As Ellis Hanson points out in the introduction to his book, Decadence and Catholicism, Huysmans was not alone in this trajectory. Many of his fellow aesthetes, among them Aubrey Beardsley, Paul Verlaine, Oscar Wilde, and Walter Pater, showed increasing interest in the Catholic Church the end of their lives. “Decadent writing,” Hanson observes, “is often … a continual flux of religious sensations and insights alternating with pangs of profanity and doubt.” Like Tantalus grasping at the fruit, for decadents the medieval world increasingly represented an ideal at once essential to their self-understanding yet just out of reach.
Decadent writers, reacting against the utilitarian mindset that pervaded the industrialized world, had long championed the mantra l’Art pour l’Art – art for art’s sake. No longer, they argued, ought art to be limited by the constraints of sales or patronage, politics or morality. Instead, artists like Aubrey Beardsley drew inspiration from a variety of local and foreign art forms, cobbling together a style that attempted to untether itself from any meaning beyond itself. Their lives of luxury, in fact, were themselves an art form: an attempt to have as many aesthetic experiences as possible, savoring each new sensation in its turn. In the practical, prudish world of nineteenth-century Europe, such radical hedonism was met with consternation. Yet, despite several obvious differences, there was one way in which the decadents were more attuned to their medieval ancestors than most Victorians would have liked to admit.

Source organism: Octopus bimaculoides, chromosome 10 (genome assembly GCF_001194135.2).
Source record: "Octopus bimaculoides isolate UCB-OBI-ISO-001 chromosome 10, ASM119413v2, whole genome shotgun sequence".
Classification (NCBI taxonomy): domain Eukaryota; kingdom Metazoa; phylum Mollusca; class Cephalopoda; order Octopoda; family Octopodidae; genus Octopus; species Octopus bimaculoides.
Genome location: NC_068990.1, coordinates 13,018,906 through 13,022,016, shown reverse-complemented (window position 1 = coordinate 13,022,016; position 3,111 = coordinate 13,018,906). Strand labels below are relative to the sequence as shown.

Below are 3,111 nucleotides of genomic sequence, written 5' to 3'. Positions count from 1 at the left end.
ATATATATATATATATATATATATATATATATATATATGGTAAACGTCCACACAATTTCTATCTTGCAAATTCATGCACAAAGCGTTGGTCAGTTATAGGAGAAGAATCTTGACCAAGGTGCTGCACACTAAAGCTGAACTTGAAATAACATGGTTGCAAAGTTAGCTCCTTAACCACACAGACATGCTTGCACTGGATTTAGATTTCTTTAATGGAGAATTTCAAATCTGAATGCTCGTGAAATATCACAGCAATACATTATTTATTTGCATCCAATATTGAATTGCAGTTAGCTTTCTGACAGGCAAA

Aubrey Beardsley, The Peacock Skirt, 1892
In the medieval world, the concept of Beauty held a role similar to the decadents’ concept of Art – albeit finding its home in the monasteries rather than the brothels. It was an attribute closely associated with God, and it motivated much of the sacred architecture to which the decadents were at once so attracted and repulsed. As Thomas Aquinas puts it, “Beauty and goodness in a thing are identical fundamentally; for they are based upon the same thing, namely, the form; and consequently goodness is praised as beauty.” Beauty and goodness, in other words, went hand-in-hand. In terms of art, the form of a thing – its appearance – and its function in the Mass or in society would have been distinct yet inseparable. Therefore, rather than attempting to justify the herculean efforts of generations of workers on grounds of social utility, efficiency of design, or human progress, medievals would not have found any justification necessary for the rich ornamentation and conscientious craftsmanship of their cathedrals, save to highlight the value of the structures themselves. While decadents, of course, did not have any such metaphysical underpinnings to their mantra, in their perception of beauty they certainly found a greater ally in medieval architects than in their own industrialist neighbors.
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